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Article updated: 4/3/2013 11:53 PM

Wheaton College, backers resist giving up land for school

By Christopher Placek

A Wheaton College official and local residents on Wednesday criticized plans of Glen Ellyn School District 41 to acquire college-owned land for a new junior high school.

The school district has expressed interest in purchasing a 15-acre site at 1825 College Ave., which the college uses for art studios, a campus maintenance workshop, warehouse storage and not-for-profit Christian ministries.

Superintendent Ann Riebock has been talking to college officials about a potential purchase since June 2012, but the college has said the land isn't for sale. District officials have indicated they may pursue eminent domain proceedings if the college doesn't want to sell.

Dale Kemp, the college's vice president for finance, said during a community forum Wednesday at Hadley Junior High School the college "carefully and strategically" plans for its property needs years in advance, and in this case, purchased the property on College Avenue 15 years ago for its long-term "educational and religious mission."

"Wheaton College will vigorously defend itself against any attempt by the district to take our east campus by eminent domain. We encourage you to reconsider your course and to implement other alternatives to address your stated facility needs," Kemp said.

The school board plans to vote Monday to make a formal offer to the college to purchase the site. If the college rejects the offer, a resolution to pursue eminent domain could be considered by the school board as early as April 22.

Riebock said the district has been looking for land to build a new school in an effort to reduce overcrowding. There are 32 portable classrooms at the district's five schools. Together, students in those classrooms represent a full school, she said.

She also said the portable units are aging and present indoor air quality issues, while some parents have raised safety concerns due to students moving to and from main school buildings.

A real estate and land planning consultant hired by the school district found that "the only viable piece of property that could be considered to build a new school" was the Wheaton College property on College Avenue, Riebock said.

The district has proposed converting its current junior high school into an elementary school that would also have space for the district's early childhood preschool and dual-language programs.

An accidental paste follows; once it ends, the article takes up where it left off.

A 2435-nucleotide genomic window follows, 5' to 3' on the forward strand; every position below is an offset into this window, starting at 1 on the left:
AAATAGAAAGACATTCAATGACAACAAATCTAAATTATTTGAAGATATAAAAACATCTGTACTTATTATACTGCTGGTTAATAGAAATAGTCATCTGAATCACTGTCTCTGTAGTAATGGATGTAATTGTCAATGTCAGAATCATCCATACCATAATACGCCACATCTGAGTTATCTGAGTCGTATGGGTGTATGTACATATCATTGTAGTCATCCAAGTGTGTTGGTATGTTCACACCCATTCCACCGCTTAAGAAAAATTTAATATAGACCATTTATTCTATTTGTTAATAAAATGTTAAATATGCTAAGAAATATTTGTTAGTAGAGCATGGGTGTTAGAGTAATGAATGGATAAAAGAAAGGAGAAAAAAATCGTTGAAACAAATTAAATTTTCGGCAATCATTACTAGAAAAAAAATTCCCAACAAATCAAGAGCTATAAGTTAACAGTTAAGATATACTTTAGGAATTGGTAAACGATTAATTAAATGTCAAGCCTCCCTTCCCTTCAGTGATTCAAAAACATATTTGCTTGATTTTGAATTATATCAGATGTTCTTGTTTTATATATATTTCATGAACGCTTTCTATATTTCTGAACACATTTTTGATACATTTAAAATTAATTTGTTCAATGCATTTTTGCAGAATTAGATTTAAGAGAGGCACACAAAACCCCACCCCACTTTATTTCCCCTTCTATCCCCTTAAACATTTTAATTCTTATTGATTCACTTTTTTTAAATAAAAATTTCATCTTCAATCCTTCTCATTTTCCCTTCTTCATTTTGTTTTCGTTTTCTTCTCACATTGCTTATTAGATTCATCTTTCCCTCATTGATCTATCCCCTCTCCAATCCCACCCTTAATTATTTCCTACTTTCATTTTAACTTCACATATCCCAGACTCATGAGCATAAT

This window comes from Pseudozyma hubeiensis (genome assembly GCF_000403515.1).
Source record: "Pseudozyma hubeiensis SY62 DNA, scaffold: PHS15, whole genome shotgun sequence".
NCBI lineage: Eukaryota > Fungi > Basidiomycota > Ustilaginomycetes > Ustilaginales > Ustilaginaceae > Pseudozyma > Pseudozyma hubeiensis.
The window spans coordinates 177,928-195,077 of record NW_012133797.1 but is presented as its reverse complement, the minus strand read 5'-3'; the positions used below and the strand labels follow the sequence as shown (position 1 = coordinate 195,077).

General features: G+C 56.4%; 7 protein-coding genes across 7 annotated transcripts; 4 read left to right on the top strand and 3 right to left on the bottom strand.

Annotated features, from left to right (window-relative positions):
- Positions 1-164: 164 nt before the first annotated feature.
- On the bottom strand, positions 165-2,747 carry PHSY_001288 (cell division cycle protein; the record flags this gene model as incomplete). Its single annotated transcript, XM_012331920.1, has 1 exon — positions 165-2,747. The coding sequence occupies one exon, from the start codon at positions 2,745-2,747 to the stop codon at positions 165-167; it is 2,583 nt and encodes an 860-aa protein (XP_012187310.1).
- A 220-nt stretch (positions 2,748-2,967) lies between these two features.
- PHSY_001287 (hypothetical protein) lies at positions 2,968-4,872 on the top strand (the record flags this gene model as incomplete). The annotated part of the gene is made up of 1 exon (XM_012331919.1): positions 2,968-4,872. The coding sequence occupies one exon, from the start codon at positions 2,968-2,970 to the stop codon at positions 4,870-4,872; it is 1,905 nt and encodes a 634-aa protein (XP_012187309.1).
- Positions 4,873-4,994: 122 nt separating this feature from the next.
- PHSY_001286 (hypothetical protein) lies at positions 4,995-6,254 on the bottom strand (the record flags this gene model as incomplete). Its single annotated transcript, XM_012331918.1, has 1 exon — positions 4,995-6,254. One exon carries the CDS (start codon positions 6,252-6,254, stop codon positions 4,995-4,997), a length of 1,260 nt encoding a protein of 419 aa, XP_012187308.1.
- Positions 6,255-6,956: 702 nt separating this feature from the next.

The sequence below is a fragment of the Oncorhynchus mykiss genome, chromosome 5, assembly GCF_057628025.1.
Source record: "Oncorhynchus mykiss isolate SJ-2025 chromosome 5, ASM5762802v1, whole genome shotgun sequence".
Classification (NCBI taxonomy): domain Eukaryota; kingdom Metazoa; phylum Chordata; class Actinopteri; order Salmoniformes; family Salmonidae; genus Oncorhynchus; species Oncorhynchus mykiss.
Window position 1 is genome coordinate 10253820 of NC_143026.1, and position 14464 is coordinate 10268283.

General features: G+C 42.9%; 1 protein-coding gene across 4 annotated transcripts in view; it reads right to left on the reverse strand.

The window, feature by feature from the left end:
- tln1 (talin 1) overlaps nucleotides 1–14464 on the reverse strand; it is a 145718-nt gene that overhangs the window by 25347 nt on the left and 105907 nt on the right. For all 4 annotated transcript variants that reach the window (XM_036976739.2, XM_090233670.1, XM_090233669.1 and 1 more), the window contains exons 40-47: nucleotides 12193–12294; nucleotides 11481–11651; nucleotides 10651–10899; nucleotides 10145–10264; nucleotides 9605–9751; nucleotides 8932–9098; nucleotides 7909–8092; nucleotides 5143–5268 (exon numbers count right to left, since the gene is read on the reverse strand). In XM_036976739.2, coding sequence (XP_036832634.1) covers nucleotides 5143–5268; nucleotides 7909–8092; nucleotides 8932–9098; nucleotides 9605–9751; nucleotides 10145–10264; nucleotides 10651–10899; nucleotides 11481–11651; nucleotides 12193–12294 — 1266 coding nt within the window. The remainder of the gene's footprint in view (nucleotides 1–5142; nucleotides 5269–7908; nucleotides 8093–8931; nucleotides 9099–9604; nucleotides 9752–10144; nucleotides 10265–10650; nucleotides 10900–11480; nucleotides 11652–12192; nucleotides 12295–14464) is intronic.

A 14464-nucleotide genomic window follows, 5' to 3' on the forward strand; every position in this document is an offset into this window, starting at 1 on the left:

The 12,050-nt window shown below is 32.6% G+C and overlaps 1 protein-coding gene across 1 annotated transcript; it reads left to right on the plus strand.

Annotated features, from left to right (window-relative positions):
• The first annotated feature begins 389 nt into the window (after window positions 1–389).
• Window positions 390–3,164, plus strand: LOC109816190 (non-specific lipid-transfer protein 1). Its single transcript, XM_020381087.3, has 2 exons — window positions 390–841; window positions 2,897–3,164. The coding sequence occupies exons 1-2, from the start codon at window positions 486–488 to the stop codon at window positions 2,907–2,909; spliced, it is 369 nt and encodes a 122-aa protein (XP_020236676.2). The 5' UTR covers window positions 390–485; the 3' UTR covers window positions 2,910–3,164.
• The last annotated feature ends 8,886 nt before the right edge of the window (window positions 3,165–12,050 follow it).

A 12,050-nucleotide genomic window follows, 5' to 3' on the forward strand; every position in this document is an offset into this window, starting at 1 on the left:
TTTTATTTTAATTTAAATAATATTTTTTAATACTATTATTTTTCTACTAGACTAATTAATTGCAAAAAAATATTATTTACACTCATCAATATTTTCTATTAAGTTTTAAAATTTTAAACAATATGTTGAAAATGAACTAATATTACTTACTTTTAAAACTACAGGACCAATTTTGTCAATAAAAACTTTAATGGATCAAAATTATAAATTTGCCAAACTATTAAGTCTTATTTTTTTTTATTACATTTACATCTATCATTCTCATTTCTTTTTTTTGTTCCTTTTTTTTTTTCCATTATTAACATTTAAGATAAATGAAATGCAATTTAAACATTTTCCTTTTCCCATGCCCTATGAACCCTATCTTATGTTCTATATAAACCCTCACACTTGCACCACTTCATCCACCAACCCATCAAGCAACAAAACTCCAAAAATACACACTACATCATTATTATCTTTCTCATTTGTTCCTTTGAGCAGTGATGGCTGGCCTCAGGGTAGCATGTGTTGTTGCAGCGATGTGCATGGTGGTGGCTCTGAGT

Building a new junior high school would allow the district to "right-size" its elementary schools, Riebock said.

Kemp suggested the district consider renovating its facilities, such as Hadley or the now-vacant site of the former Spaulding Elementary School on First Street between Forest Avenue and Park Boulevard.

Riebock said the Spaulding site has been deemed "too small."

Glen Ellyn Village Trustee Pete Ladesic, who has served on various District 41 site selection and boundary committees in the past, said the Spaulding site should be considered as an option, or existing buildings could be expanded by building up, since three district schools are only one floor.

"There are alternatives, but sometimes it seems like it's fallen on deaf ears," Ladesic said.

Some 100 residents attended Wednesday's community forum, and those who spoke were opposed to district's plans.

Mark Taylor of Wheaton, who is also president and CEO of Tyndale House Publishers, a Christian publishing company in Carol Stream, said District 41 is attempting to "steal" the land from Wheaton College.

"It's entirely inappropriate for one educational institution to grab land from another educational institution," he said. "Just because you may have the right, doesn't make it right."

Steve Miller of Glen Ellyn told school board members in attendance they should be "getting a sense this isn't going to fly."

"One of the Ten Commandments is 'thou shalt not covet thy neighbor's property,' and I think it's especially important we keep that in mind," Miller said.

Some residents expressed doubt a tax increase referendum question to build a new school could pass, since the last one failed decisively in 2007, and they questioned whether the district was "putting the cart before the horse" by not asking voters if they favored a new school before trying to acquire the land.

"The cart for us first was to look at land and what we might be able to build (a school) on," Riebock said.

The school district and college have maintained each would have a strong case if the matter were to go to court.

Land: Glen Ellyn school board to vote Monday on making formal offer

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